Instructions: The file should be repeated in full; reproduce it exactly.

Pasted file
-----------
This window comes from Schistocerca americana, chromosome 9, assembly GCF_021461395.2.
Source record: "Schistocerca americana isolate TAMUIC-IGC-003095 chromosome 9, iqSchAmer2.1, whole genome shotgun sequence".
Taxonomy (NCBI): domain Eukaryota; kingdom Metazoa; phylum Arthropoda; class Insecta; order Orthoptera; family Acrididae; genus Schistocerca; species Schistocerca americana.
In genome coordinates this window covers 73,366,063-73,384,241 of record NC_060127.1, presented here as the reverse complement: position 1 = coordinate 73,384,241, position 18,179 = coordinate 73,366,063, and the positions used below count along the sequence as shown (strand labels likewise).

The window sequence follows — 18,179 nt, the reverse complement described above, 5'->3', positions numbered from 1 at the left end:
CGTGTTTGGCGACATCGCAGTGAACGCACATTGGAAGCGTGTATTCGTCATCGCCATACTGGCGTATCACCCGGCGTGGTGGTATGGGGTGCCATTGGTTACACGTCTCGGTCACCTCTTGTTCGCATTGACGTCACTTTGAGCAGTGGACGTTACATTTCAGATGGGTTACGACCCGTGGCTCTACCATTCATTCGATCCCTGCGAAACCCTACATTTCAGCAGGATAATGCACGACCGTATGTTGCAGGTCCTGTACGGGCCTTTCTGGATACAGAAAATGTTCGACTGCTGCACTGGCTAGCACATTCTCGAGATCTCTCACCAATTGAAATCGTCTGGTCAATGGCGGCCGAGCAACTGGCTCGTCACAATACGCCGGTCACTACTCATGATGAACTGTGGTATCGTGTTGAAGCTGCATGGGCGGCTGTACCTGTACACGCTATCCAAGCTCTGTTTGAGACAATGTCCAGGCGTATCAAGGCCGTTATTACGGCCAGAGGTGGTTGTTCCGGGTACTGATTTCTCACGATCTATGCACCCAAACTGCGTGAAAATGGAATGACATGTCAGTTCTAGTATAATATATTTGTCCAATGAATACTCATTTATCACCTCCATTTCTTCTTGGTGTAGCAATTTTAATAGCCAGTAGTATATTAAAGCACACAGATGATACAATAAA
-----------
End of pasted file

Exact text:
This window comes from Schistocerca americana, chromosome 9, assembly GCF_021461395.2.
Source record: "Schistocerca americana isolate TAMUIC-IGC-003095 chromosome 9, iqSchAmer2.1, whole genome shotgun sequence".
Taxonomy (NCBI): domain Eukaryota; kingdom Metazoa; phylum Arthropoda; class Insecta; order Orthoptera; family Acrididae; genus Schistocerca; species Schistocerca americana.
In genome coordinates this window covers 73,366,063-73,384,241 of record NC_060127.1, presented here as the reverse complement: position 1 = coordinate 73,384,241, position 18,179 = coordinate 73,366,063, and the positions used below count along the sequence as shown (strand labels likewise).

The window sequence follows — 18,179 nt, the reverse complement described above, 5'->3', positions numbered from 1 at the left end:
CGTGTTTGGCGACATCGCAGTGAACGCACATTGGAAGCGTGTATTCGTCATCGCCATACTGGCGTATCACCCGGCGTGGTGGTATGGGGTGCCATTGGTTACACGTCTCGGTCACCTCTTGTTCGCATTGACGTCACTTTGAGCAGTGGACGTTACATTTCAGATGGGTTACGACCCGTGGCTCTACCATTCATTCGATCCCTGCGAAACCCTACATTTCAGCAGGATAATGCACGACCGTATGTTGCAGGTCCTGTACGGGCCTTTCTGGATACAGAAAATGTTCGACTGCTGCACTGGCTAGCACATTCTCGAGATCTCTCACCAATTGAAATCGTCTGGTCAATGGCGGCCGAGCAACTGGCTCGTCACAATACGCCGGTCACTACTCATGATGAACTGTGGTATCGTGTTGAAGCTGCATGGGCGGCTGTACCTGTACACGCTATCCAAGCTCTGTTTGAGACAATGTCCAGGCGTATCAAGGCCGTTATTACGGCCAGAGGTGGTTGTTCCGGGTACTGATTTCTCACGATCTATGCACCCAAACTGCGTGAAAATGGAATGACATGTCAGTTCTAGTATAATATATTTGTCCAATGAATACTCATTTATCACCTCCATTTCTTCTTGGTGTAGCAATTTTAATAGCCAGTAGTATATTAAAGCACACAGATGATACAATAAA